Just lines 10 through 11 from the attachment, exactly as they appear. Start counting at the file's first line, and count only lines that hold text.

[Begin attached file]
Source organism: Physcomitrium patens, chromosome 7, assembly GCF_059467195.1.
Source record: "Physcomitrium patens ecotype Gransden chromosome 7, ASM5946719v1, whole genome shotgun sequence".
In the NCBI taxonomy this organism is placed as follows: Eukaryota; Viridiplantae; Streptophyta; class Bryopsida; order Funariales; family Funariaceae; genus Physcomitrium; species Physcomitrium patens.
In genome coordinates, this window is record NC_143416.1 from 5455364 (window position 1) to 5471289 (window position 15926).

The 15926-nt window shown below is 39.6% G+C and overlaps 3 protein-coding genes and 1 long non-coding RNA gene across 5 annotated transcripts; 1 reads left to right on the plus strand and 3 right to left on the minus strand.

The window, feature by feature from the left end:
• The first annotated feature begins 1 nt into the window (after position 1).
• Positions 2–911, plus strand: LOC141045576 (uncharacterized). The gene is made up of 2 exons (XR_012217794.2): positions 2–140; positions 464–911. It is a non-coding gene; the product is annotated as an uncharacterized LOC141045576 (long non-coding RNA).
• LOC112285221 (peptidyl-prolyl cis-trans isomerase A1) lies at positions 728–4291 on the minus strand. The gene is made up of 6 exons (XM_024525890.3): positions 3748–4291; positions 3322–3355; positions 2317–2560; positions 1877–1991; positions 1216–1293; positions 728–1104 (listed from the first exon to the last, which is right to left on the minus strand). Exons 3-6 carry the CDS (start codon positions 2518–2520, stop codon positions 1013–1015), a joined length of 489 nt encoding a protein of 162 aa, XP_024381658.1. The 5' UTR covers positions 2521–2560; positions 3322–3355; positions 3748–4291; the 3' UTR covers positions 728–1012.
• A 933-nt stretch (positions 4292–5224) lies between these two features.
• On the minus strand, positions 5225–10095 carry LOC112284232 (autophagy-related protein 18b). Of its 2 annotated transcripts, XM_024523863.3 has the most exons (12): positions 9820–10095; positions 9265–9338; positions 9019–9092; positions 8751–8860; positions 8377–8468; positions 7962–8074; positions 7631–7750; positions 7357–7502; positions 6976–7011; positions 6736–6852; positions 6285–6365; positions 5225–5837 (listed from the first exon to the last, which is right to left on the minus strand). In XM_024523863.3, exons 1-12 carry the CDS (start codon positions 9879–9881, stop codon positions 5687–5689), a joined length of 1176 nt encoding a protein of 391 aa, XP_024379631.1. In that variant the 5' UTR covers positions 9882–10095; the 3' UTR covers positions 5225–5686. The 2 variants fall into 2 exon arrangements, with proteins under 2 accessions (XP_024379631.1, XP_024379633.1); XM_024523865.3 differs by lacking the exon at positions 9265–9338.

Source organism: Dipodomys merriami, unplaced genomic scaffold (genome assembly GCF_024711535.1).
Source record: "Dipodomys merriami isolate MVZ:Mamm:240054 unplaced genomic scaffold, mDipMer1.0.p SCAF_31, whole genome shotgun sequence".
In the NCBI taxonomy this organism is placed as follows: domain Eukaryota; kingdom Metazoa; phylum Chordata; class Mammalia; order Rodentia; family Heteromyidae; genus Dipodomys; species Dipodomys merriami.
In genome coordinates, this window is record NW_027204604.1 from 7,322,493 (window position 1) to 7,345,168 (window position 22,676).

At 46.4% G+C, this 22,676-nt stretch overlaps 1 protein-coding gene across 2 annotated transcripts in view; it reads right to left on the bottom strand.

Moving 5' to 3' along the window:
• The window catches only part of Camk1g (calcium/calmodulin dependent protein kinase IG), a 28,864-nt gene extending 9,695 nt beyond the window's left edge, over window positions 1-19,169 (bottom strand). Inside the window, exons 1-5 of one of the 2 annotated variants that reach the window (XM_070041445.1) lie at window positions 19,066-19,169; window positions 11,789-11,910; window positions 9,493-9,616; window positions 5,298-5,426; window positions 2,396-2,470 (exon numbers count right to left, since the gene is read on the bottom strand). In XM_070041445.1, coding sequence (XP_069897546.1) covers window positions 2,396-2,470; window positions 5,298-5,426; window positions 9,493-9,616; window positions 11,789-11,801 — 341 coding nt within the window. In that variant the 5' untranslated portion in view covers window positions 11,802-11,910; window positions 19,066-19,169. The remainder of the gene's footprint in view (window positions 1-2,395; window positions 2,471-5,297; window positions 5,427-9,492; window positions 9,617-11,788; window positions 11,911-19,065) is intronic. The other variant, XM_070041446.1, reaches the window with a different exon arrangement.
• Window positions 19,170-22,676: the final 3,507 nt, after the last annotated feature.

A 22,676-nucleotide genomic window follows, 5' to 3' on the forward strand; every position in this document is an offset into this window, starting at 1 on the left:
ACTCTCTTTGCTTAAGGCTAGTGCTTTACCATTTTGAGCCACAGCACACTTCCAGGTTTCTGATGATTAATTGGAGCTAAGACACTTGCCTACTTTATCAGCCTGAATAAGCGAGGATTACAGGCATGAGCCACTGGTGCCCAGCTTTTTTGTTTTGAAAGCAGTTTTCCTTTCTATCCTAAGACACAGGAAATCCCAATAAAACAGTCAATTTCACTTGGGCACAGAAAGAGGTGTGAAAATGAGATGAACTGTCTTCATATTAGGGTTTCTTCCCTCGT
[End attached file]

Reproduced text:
• A 933-nt stretch (positions 4292–5224) lies between these two features.
• On the minus strand, positions 5225–10095 carry LOC112284232 (autophagy-related protein 18b). Of its 2 annotated transcripts, XM_024523863.3 has the most exons (12): positions 9820–10095; positions 9265–9338; positions 9019–9092; positions 8751–8860; positions 8377–8468; positions 7962–8074; positions 7631–7750; positions 7357–7502; positions 6976–7011; positions 6736–6852; positions 6285–6365; positions 5225–5837 (listed from the first exon to the last, which is right to left on the minus strand). In XM_024523863.3, exons 1-12 carry the CDS (start codon positions 9879–9881, stop codon positions 5687–5689), a joined length of 1176 nt encoding a protein of 391 aa, XP_024379631.1. In that variant the 5' UTR covers positions 9882–10095; the 3' UTR covers positions 5225–5686. The 2 variants fall into 2 exon arrangements, with proteins under 2 accessions (XP_024379631.1, XP_024379633.1); XM_024523865.3 differs by lacking the exon at positions 9265–9338.